Anna Marriott, Oxfam’s Health Policy manager, said: “Pharmaceutical companies are holding the world to ransom at a time of unprecedented global crisis. This is perhaps one of the most lethal cases of profiteering in history.”

Public health expert Alaa Ghannam says that the “very obvious inequality in the sharing of vaccines worldwide” had resulted in low vaccination rates in Egypt, as in other developing countries.

Ghannam thinks vaccinating 40 per cent of Egypt’s population by the end of the year is ambitious, and 30 per cent would be a more realistic figure. He also says healthcare workers, and those employed on public transport, education and other public services should be prioritised.

Ahmed Azzab, public health coordinator at the Egyptian Initiative for Personal Rights, believes “Egypt can make a major leap forward by utilising the local production of Sinovac and it’s the cumulative experience of the health system in vaccination programmes”.

“I think it is doable, but we need to follow the priorities specified by the World Health Organisation (WHO) to guarantee there are no loopholes through which Delta Plus or other variants can spread,” says Azab. Among those priorities, the authorities must ensure frontline health workers are vaccinated.

The Doctors’ Syndicate reports that more than 500 doctors have died due to Covid-19 since the pandemic first hit Egypt.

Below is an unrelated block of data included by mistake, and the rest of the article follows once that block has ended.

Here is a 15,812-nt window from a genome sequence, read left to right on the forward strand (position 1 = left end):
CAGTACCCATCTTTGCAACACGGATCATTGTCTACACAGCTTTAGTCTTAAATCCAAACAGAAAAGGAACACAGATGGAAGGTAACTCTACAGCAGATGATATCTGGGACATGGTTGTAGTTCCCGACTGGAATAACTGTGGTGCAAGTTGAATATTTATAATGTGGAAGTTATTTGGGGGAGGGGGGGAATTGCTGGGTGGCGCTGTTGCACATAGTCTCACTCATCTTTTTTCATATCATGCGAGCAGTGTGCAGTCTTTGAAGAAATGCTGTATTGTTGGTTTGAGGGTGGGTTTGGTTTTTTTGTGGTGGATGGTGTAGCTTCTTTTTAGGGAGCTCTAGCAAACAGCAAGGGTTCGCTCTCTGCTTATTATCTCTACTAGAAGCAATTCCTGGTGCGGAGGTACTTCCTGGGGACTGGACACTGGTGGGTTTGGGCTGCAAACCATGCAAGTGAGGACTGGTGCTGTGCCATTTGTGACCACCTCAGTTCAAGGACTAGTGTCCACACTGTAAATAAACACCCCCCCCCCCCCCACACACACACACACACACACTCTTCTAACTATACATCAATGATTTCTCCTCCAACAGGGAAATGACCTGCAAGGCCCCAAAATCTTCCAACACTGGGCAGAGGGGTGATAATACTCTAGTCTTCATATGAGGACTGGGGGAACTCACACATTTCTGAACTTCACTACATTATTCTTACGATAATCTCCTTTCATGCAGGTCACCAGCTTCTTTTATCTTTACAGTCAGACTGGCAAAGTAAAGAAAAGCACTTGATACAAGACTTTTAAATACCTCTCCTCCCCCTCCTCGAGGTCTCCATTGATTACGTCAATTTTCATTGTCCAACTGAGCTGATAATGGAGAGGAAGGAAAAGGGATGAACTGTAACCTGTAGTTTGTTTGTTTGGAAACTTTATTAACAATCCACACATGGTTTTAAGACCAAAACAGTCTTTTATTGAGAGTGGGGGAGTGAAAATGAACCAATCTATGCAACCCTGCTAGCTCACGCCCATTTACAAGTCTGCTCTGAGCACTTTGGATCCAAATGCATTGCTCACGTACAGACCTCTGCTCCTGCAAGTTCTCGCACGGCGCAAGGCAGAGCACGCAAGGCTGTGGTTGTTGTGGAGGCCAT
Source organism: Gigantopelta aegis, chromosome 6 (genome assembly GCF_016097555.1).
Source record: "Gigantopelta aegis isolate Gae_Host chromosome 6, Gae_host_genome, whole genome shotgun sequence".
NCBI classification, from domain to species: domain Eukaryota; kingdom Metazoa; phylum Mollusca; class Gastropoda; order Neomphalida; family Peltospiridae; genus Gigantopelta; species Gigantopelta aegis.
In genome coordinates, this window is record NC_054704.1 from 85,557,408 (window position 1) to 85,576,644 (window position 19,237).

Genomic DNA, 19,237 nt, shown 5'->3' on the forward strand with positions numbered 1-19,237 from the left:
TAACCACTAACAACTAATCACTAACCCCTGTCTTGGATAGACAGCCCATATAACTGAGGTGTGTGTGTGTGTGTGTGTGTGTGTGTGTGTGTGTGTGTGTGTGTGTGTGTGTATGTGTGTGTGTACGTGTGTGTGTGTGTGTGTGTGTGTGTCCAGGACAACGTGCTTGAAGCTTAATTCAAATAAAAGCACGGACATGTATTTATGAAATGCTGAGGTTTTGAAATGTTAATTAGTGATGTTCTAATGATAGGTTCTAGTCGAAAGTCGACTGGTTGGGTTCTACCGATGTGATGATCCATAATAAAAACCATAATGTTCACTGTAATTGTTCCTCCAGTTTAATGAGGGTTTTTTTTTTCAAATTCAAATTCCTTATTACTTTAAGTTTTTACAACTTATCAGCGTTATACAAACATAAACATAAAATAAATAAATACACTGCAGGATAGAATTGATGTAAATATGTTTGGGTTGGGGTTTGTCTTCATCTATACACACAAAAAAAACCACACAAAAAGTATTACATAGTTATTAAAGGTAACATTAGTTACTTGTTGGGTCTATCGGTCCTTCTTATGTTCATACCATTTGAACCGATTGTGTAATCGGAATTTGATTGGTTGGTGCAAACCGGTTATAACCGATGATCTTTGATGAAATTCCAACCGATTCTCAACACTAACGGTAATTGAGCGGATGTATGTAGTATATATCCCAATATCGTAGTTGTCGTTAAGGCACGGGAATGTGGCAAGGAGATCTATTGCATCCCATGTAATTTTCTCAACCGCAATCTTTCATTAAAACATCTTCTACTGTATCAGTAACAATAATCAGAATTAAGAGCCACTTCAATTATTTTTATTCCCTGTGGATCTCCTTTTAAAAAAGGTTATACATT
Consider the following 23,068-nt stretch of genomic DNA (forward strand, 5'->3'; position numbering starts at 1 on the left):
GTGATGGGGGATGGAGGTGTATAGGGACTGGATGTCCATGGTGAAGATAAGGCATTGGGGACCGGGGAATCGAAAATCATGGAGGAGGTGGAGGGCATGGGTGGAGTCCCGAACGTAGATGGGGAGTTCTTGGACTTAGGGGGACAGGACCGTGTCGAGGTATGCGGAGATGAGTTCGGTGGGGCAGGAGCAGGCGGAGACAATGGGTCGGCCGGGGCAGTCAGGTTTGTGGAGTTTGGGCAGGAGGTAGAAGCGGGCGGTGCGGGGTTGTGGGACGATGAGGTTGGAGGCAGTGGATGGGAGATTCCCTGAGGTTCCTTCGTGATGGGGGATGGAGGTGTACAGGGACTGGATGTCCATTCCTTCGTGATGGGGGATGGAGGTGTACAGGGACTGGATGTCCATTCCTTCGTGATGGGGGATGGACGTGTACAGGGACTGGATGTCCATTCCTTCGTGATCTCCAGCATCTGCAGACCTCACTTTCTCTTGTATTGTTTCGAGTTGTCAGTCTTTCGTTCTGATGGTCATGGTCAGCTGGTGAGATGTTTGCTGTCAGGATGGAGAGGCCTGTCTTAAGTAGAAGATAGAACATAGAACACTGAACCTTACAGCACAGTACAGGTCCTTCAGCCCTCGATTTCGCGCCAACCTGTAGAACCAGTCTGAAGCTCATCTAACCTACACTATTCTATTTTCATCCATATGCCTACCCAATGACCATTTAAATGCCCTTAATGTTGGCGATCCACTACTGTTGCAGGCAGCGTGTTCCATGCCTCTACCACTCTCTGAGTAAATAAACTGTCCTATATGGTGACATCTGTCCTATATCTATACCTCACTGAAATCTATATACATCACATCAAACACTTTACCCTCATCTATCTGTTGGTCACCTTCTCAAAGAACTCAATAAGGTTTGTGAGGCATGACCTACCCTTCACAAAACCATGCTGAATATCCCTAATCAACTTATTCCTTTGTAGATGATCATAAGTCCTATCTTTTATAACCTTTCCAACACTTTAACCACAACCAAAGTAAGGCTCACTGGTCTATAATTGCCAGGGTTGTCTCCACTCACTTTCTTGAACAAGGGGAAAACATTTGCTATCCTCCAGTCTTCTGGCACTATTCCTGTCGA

Azzab acknowledges that some doctors are reluctant to get vaccinated but notes “it is within the legal mandate of the competent authorities to insist on vaccinating all health workers.”

He also says that providing vaccines through temporary health units, which  “proved really successful with the recent campaign against the spread of Hepatitis, would make a difference”.

Such units would help address problems of accessibility: at the moment people must register online for a vaccination, a process that can exclude the elderly and those without Internet access.

According to Azab, Egypt also needs to focus more on using “easier to access and cheaper to get vaccines”.

“Whatever the debate about the efficiency of one vaccine compared to another, developing countries need first and foremost to secure a higher vaccination take-up,” he argues.

Of the Ministry of Health’s recent announcement that it is engaged in securing supplies of medication to better treat serious cases of infection with the new Delta variant, Azab warns that this should not be seen as a reason to abandon preventative measures.

“I think awareness is a key here. We need to regain the rigour that we had in spring last year when the media was really invested in getting people to be vigilant. Lower numbers of infections have led to laxity when it comes to precautions and this must end as we enter the fourth wave.”

Meanwhile, sources at WHO and the World Bank have been arguing that Egypt has to keep an eye on surveillance. While conceding that no country has a record of every single infection, they argue that Egypt needs to do more to accurately monitor the spread of the new variant if it is to avoid being seen as a high-risk country.

*A version of this article appears in print in the 26 August, 2021 edition of Al-Ahram Weekly